Third, from a future proofing perspective, we must have necessary layering from an architecture point of view, so even if there are other technology transformations that we see in the next four to five years, we don’t end up with architecture that becomes obsolete.
What is the most important thing that established equipment finance companies need to consider when it comes to IT architecture?
Jayaraman: IT at large [a]s monolithic architecture is something that’s on its way out, really because of the maintenance overhead it has. Archaic design makes it harder to make changes and that ultimately means companies are left behind because their architecture is too hard to change. Composable architecture tries to break those patterns and makes sure that you have the modularity in design built in so that it’s easy to upgrade and easy to change as you go. As we embrace the cloud, it becomes easy to mix all the components and deploy. So, another example of how cloud is providing even more opportunities to deploy and provision software on a much more real time, flexible basis.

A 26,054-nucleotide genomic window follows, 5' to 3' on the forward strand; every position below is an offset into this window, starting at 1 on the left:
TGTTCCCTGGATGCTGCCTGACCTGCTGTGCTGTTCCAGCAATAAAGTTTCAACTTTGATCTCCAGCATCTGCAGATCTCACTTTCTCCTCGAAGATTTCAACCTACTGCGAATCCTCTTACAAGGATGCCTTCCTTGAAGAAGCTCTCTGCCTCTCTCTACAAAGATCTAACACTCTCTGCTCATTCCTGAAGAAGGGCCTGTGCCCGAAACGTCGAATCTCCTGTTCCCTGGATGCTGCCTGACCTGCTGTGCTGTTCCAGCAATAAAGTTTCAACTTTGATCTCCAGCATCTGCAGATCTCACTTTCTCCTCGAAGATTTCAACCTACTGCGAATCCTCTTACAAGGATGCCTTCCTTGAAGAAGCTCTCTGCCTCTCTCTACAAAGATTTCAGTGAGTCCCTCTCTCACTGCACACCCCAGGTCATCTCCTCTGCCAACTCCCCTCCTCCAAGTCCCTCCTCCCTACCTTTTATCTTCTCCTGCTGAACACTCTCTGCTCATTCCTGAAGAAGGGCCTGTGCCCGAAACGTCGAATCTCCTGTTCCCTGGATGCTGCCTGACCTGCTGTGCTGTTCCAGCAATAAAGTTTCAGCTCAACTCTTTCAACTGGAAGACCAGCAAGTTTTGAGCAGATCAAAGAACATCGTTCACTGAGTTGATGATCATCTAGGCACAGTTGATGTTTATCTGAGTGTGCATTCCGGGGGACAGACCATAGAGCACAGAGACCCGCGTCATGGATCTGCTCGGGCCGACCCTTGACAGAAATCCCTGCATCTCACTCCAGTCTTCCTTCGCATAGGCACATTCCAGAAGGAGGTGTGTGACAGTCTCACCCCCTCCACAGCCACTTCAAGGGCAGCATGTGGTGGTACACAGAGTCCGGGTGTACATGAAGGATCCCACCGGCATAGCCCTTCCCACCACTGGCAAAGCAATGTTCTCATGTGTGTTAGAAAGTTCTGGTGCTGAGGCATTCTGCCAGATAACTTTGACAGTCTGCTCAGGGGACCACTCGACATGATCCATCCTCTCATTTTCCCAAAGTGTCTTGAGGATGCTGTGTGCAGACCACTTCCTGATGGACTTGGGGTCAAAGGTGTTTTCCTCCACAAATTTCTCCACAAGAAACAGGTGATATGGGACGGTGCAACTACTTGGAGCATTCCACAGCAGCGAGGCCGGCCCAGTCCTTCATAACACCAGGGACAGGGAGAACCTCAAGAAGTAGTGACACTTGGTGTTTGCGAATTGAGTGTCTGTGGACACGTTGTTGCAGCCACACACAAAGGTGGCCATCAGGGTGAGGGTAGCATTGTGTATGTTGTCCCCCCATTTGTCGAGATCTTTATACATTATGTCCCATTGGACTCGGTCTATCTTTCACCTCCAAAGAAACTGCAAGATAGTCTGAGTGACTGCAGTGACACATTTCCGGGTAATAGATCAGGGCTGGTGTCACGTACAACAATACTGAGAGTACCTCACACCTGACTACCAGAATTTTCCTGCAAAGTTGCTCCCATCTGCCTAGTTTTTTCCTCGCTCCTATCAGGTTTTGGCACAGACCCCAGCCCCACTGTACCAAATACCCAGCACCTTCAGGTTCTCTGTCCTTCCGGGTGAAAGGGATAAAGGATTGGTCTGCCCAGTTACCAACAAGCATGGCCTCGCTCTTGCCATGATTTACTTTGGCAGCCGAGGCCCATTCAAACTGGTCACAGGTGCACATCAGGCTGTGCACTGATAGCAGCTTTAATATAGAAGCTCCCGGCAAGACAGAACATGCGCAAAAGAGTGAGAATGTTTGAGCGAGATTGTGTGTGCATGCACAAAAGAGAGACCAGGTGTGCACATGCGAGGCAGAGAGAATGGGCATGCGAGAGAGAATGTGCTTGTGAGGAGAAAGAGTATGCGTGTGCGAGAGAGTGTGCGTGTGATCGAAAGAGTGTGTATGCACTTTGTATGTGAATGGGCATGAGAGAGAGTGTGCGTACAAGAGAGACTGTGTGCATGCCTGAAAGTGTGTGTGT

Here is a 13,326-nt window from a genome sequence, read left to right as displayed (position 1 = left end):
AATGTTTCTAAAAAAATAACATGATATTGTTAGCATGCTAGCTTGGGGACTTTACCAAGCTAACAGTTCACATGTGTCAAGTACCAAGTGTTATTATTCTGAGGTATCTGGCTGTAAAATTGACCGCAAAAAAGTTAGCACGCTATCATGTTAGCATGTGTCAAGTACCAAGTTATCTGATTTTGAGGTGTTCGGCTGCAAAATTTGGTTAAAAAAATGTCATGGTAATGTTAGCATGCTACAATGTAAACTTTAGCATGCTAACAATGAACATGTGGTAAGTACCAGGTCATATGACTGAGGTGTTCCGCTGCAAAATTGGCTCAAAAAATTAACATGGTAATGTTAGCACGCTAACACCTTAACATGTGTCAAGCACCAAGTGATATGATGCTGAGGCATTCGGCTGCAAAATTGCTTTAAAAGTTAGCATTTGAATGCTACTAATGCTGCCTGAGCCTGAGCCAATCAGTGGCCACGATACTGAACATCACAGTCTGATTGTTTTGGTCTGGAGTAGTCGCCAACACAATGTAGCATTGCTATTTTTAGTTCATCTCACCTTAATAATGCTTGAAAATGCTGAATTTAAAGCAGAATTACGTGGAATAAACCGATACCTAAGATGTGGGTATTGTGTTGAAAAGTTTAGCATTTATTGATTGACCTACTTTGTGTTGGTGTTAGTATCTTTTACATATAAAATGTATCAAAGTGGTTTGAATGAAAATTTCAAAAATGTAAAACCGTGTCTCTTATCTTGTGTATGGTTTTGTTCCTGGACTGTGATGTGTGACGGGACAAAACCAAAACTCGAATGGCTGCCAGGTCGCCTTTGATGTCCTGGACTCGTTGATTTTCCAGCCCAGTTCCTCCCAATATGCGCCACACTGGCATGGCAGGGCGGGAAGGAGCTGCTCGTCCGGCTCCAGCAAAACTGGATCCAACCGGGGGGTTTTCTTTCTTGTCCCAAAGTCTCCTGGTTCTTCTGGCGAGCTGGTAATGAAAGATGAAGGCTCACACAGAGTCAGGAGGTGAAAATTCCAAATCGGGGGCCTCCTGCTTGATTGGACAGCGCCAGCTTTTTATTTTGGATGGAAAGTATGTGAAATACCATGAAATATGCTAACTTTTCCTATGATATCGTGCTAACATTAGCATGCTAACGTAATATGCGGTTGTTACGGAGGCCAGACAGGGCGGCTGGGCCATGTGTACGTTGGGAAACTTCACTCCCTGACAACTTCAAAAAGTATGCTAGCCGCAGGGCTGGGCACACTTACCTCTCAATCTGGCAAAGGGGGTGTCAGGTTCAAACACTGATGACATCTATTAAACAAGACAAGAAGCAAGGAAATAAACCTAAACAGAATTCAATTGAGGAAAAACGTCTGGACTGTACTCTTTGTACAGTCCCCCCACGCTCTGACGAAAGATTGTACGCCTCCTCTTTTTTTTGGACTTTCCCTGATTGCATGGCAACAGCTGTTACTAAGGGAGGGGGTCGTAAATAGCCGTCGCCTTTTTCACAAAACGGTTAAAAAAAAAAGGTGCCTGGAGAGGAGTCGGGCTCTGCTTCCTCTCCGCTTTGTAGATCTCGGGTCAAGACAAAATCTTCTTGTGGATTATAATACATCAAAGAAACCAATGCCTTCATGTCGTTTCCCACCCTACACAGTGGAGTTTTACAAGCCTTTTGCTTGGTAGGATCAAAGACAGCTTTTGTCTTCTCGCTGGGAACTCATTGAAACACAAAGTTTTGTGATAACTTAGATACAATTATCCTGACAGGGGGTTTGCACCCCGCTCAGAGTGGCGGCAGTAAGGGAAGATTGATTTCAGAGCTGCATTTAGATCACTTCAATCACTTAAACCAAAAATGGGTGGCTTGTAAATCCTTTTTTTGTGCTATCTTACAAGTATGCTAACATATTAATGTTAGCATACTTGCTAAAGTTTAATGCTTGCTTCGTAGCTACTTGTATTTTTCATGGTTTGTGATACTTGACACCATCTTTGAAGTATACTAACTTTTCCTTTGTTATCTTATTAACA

Richards: The most important things for established finance companies to consider in IT architecture are platform agility and the ability to harness data. For established firms, the differentiation that once came from a large IT investment does not have the same return today. The firms that will be successful and able to capitalize on market trends and customer needs are those that view computing resource as the commodity that they have become and invest in partnering with technology providers that provide flexibility to evolve quickly as market needs change. The most valuable asset established firms own is their data, but harnessing this to make informed business decisions requires both appropriate collection of data and the ability to utilize tools like artificial intelligence and machine learning to sort through the [data] to find meaningful insights.